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  Reply # 1555659 19-May-2016 15:19
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MikeB4:

 

BlueShift:

 

Fred99:

 

reven:

 

 

 

I'm all for increasing tax on it to FULLY COVER the costs the medical costs etc the country needs to pay for people who get sick from smoking.  If that means a box of cigarettes becomes $200 so be it.  but no, don't out law it.   Also perhaps restrict their sales so they're not easily available from diary's, supermarkets etc but maybe need to go to a specialty store (like west auckland does with alcohol). 

 

 

 

 

I believe that's a non-starter as an argument, tax on tobacco more than covers medical costs for treatment of tobacco related illness.  

 

Sad but true that you're going to die from something, unfortunately "peacefully during sleep" at great old age with no prior medical intervention isn't a choice you get to make.  If all smoking was banned, we won't be closing down all the hospitals and putting grave diggers out of work.

 

 

 

 

Plus, as I understand it, smokers not only pay for their treatment in tax, they also tend to die earlier and faster, saving the taxpayer even more money on healthcare, pensions and assisted living. I've been told that smoking has a pretty much cost neutral or positive effect on the nation coffers.

 

If anything it is in the Govts (financial) interest to encourage smoking to reduce the number of baby boomers living to a ripe old age on National Super. I'm not even going to go into the socioeconomic demographics of smoking.

 

 

 

 

Do you have links to these metrics?

 

 

A paper from the taxpayer union states that "Even anti-smoking group ASH’s own expert estimates that tobacco excise tax is around three times the actual costs to the public health system caused by smoking".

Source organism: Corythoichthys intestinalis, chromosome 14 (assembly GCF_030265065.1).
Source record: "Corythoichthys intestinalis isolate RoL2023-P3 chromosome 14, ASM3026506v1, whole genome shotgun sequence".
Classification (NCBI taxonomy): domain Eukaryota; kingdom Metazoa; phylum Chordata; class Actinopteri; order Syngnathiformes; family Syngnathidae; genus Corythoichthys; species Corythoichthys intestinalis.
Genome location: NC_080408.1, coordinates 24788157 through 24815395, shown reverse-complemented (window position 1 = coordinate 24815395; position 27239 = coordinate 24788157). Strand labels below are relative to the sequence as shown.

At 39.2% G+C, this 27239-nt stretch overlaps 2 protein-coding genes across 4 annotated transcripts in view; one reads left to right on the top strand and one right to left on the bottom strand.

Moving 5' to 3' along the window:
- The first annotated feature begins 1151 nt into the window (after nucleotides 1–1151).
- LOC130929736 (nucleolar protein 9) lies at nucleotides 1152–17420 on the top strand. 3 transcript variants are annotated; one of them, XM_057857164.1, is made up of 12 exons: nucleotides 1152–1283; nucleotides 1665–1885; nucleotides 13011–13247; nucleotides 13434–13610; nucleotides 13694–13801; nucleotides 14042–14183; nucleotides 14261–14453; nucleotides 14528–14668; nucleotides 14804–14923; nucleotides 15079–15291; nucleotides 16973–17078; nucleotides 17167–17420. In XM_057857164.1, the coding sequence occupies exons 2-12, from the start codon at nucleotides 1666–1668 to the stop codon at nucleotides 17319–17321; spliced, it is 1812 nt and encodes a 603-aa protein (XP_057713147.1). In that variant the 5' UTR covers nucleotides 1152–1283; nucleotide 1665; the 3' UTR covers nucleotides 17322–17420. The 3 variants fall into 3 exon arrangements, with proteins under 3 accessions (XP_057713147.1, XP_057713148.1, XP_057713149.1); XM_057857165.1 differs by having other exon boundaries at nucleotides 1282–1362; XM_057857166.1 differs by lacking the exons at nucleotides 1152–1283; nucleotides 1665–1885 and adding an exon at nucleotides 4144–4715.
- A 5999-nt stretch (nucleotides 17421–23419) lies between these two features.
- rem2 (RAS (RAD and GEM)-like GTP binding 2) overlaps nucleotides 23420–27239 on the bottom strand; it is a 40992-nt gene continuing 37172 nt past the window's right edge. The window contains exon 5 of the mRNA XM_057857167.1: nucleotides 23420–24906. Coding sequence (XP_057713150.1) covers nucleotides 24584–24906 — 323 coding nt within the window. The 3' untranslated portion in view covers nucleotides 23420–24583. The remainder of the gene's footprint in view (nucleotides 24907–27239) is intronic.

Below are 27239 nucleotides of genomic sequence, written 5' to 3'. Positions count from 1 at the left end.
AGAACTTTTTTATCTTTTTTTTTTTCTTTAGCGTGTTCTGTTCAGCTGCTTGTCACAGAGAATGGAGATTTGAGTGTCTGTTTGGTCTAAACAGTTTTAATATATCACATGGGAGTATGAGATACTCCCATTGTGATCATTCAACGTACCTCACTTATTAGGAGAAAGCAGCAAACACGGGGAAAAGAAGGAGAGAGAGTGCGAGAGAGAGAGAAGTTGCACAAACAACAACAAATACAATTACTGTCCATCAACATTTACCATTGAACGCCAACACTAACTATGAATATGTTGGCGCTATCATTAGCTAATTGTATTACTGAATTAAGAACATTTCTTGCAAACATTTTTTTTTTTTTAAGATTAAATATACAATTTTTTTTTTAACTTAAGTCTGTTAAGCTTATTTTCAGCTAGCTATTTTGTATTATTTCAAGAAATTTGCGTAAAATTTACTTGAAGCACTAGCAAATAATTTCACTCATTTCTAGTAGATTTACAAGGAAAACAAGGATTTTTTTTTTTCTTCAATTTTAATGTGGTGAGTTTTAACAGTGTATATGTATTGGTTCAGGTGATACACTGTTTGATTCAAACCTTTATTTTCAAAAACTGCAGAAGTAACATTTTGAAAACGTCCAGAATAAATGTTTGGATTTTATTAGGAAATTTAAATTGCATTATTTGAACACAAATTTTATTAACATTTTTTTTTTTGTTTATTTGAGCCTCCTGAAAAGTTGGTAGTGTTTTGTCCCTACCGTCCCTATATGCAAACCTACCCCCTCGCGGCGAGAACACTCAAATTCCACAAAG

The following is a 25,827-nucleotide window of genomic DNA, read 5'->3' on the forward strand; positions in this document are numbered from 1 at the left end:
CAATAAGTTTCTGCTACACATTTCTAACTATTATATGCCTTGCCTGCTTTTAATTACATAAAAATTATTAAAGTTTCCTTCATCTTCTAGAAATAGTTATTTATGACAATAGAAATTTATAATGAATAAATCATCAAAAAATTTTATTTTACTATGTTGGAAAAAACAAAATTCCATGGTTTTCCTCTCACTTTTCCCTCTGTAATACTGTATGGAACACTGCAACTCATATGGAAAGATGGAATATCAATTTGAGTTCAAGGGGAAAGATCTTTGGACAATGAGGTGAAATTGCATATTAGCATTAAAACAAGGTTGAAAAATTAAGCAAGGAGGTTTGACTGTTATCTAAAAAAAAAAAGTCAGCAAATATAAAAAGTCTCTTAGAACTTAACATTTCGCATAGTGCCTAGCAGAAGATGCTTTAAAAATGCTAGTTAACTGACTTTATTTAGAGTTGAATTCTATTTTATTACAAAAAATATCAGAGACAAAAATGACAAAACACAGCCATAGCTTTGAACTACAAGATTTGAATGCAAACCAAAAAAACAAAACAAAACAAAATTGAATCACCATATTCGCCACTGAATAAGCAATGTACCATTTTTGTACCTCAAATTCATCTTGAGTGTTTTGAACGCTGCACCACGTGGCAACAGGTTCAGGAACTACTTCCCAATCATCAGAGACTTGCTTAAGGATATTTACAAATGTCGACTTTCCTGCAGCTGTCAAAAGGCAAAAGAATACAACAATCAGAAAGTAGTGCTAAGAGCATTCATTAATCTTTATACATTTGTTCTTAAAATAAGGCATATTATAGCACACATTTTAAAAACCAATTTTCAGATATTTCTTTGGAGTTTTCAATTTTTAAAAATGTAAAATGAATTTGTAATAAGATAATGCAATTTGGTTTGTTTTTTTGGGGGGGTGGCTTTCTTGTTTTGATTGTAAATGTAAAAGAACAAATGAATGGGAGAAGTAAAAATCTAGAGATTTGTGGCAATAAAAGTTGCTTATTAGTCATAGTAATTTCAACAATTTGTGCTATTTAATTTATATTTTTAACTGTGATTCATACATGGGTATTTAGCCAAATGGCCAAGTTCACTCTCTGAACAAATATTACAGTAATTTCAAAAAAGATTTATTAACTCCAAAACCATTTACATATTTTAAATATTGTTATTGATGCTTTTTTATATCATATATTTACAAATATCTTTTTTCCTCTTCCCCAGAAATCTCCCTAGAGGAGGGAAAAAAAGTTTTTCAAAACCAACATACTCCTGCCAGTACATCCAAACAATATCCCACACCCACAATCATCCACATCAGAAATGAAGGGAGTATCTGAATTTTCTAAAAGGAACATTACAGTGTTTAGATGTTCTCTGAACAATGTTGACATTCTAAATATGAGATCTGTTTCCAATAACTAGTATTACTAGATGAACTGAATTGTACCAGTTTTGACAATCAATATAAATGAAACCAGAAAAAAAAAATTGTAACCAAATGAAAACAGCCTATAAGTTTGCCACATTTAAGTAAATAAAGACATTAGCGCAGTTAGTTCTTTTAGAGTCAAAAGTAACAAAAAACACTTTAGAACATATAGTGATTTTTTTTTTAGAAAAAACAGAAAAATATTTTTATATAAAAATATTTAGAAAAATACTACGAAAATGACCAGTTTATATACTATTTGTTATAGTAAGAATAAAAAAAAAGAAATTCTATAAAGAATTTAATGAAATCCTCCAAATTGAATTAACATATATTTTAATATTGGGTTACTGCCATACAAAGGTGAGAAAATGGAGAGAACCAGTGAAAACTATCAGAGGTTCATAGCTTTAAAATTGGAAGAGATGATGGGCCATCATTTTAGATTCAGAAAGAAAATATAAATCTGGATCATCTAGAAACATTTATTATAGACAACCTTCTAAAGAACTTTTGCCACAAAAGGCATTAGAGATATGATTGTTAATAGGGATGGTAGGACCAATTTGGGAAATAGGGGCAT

This paper also contains a Q&A section that may be of interest.  Given this isn't source metrics but I imagine it is a close enough indication for this discussion.

 

http://www.taxpayers.org.nz/passive_income





Kirk

 


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  Reply # 1555680 19-May-2016 16:13
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If second hand smoke wasn't toxic or really obnoxious (doubly so when you have a smoke sensitive form of asthma) then I would say let them kill themselves if they wish, but choosing to smoke should automatically opt them out of state funded healthcare related to breathing difficulties.

 

 

 

When considering second hand smoke, I would vote for a full ban without hesitation. 





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  Reply # 1555684 19-May-2016 16:19
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BlueShift:

 

Fred99:

 

reven:

 

 

 

I'm all for increasing tax on it to FULLY COVER the costs the medical costs etc the country needs to pay for people who get sick from smoking.  If that means a box of cigarettes becomes $200 so be it.  but no, don't out law it.   Also perhaps restrict their sales so they're not easily available from diary's, supermarkets etc but maybe need to go to a specialty store (like west auckland does with alcohol).